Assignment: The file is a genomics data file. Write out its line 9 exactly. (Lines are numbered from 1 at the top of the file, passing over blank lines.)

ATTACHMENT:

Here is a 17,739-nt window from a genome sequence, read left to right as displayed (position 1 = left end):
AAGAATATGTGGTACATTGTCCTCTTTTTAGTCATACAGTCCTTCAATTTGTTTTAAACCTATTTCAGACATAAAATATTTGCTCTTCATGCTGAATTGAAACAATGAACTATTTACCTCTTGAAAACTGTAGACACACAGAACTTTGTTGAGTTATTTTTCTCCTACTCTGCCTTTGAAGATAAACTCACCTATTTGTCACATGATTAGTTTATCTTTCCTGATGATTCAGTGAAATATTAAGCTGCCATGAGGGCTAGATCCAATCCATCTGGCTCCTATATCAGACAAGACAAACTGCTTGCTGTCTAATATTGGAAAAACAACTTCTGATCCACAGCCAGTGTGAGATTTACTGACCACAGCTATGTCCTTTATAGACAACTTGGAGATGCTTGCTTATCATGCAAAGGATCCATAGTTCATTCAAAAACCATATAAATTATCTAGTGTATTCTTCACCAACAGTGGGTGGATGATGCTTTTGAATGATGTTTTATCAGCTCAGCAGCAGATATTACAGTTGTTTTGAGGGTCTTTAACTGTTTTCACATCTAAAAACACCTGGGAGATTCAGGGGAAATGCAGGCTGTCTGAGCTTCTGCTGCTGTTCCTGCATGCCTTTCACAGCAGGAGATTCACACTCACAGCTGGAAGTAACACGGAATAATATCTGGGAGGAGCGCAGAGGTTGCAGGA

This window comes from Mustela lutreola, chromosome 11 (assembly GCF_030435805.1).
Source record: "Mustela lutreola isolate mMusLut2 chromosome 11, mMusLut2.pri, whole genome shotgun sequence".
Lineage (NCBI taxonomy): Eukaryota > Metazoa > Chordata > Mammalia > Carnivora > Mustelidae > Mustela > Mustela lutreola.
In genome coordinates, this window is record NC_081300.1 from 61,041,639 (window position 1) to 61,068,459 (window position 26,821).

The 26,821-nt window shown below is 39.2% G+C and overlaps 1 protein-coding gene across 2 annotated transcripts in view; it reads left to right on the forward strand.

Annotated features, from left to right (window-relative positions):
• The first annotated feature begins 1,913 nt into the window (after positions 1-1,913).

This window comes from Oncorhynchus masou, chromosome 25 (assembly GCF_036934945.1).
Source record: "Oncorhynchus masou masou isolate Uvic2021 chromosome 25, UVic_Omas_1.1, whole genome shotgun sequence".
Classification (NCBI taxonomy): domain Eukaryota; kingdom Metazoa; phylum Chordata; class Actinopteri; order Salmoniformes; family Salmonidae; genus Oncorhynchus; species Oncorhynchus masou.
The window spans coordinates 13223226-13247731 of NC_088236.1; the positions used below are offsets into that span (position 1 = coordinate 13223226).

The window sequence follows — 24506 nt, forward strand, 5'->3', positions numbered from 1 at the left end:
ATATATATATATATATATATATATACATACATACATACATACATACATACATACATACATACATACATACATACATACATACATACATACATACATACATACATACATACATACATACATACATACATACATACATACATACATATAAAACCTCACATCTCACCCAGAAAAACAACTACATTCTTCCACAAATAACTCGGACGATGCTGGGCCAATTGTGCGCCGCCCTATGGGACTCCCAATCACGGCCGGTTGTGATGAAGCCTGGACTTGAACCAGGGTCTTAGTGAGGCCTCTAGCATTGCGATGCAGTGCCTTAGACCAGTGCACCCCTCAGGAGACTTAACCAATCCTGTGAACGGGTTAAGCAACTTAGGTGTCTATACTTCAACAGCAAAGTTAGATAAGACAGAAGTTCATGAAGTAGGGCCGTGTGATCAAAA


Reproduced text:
• The first annotated feature begins 1,913 nt into the window (after positions 1-1,913).